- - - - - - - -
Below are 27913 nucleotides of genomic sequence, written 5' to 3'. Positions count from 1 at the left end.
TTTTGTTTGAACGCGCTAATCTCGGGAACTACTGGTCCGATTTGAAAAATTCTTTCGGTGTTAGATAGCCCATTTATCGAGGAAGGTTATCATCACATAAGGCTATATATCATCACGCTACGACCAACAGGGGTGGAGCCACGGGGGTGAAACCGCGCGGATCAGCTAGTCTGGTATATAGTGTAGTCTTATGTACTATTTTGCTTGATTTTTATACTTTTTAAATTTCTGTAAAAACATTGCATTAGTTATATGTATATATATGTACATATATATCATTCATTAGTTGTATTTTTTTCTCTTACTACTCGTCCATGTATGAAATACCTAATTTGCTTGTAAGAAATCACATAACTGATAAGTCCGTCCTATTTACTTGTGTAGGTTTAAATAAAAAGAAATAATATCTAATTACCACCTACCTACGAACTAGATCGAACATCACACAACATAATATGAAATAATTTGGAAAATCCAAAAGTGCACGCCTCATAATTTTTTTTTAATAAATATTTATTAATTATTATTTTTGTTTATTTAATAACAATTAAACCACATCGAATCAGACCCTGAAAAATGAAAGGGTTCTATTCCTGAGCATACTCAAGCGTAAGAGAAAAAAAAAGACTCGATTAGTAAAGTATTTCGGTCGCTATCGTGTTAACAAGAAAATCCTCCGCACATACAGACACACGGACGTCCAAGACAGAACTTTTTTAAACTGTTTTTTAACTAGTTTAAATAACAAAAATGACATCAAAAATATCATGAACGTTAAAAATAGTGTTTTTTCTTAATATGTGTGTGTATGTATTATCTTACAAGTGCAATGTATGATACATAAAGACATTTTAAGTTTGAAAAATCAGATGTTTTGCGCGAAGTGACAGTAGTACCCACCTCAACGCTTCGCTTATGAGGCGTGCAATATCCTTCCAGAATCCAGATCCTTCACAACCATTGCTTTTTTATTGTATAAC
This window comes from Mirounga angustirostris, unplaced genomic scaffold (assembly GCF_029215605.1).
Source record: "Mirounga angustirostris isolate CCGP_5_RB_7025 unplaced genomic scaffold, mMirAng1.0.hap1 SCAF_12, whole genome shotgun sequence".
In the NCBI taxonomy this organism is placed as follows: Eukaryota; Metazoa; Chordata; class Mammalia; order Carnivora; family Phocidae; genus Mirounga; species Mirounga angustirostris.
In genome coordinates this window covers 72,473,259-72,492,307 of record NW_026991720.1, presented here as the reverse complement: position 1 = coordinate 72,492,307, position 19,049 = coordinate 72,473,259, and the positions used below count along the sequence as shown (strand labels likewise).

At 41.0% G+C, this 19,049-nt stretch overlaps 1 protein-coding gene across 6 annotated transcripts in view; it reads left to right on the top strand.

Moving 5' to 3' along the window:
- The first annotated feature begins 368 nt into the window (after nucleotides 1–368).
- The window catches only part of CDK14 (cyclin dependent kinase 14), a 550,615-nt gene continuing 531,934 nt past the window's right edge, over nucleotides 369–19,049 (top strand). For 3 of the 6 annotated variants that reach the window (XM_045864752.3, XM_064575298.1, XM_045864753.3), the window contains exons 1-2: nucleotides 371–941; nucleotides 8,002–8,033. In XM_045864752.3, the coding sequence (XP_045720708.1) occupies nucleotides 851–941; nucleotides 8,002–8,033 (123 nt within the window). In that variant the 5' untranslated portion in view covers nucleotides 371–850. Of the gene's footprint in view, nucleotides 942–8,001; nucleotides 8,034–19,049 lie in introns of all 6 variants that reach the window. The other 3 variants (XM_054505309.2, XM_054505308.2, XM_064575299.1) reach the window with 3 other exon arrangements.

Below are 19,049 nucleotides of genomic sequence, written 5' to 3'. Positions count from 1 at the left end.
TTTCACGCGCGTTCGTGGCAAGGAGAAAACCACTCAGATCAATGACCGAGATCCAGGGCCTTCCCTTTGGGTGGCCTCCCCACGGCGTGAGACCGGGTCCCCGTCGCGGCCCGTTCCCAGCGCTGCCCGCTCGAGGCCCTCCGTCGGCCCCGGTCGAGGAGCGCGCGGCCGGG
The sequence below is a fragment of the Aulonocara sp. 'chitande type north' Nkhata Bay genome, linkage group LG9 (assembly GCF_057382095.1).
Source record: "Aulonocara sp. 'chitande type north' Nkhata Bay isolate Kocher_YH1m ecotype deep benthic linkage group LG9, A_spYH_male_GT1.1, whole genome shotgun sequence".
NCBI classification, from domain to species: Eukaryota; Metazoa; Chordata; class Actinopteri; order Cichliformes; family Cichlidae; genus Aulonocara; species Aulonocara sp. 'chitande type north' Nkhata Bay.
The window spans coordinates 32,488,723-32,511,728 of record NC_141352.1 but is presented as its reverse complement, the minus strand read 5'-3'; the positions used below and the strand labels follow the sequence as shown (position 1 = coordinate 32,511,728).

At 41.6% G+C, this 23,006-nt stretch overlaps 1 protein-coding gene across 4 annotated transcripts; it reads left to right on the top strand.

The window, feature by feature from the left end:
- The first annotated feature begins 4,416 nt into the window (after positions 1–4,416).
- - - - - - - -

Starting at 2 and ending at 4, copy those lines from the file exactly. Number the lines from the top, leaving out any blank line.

TTTTGTTTGAACGCGCTAATCTCGGGAACTACTGGTCCGATTTGAAAAATTCTTTCGGTGTTAGATAGCCCATTTATCGAGGAAGGTTATCATCACATAAGGCTATATATCATCACGCTACGACCAACAGGGGTGGAGCCACGGGGGTGAAACCGCGCGGATCAGCTAGTCTGGTATATAGTGTAGTCTTATGTACTATTTTGCTTGATTTTTATACTTTTTAAATTTCTGTAAAAACATTGCATTAGTTATATGTATATATATGTACATATATATCATTCATTAGTTGTATTTTTTTCTCTTACTACTCGTCCATGTATGAAATACCTAATTTGCTTGTAAGAAATCACATAACTGATAAGTCCGTCCTATTTACTTGTGTAGGTTTAAATAAAAAGAAATAATATCTAATTACCACCTACCTACGAACTAGATCGAACATCACACAACATAATATGAAATAATTTGGAAAATCCAAAAGTGCACGCCTCATAATTTTTTTTTAATAAATATTTATTAATTATTATTTTTGTTTATTTAATAACAATTAAACCACATCGAATCAGACCCTGAAAAATGAAAGGGTTCTATTCCTGAGCATACTCAAGCGTAAGAGAAAAAAAAAGACTCGATTAGTAAAGTATTTCGGTCGCTATCGTGTTAACAAGAAAATCCTCCGCACATACAGACACACGGACGTCCAAGACAGAACTTTTTTAAACTGTTTTTTAACTAGTTTAAATAACAAAAATGACATCAAAAATATCATGAACGTTAAAAATAGTGTTTTTTCTTAATATGTGTGTGTATGTATTATCTTACAAGTGCAATGTATGATACATAAAGACATTTTAAGTTTGAAAAATCAGATGTTTTGCGCGAAGTGACAGTAGTACCCACCTCAACGCTTCGCTTATGAGGCGTGCAATATCCTTCCAGAATCCAGATCCTTCACAACCATTGCTTTTTTATTGTATAAC
This window comes from Mirounga angustirostris, unplaced genomic scaffold (assembly GCF_029215605.1).
Source record: "Mirounga angustirostris isolate CCGP_5_RB_7025 unplaced genomic scaffold, mMirAng1.0.hap1 SCAF_12, whole genome shotgun sequence".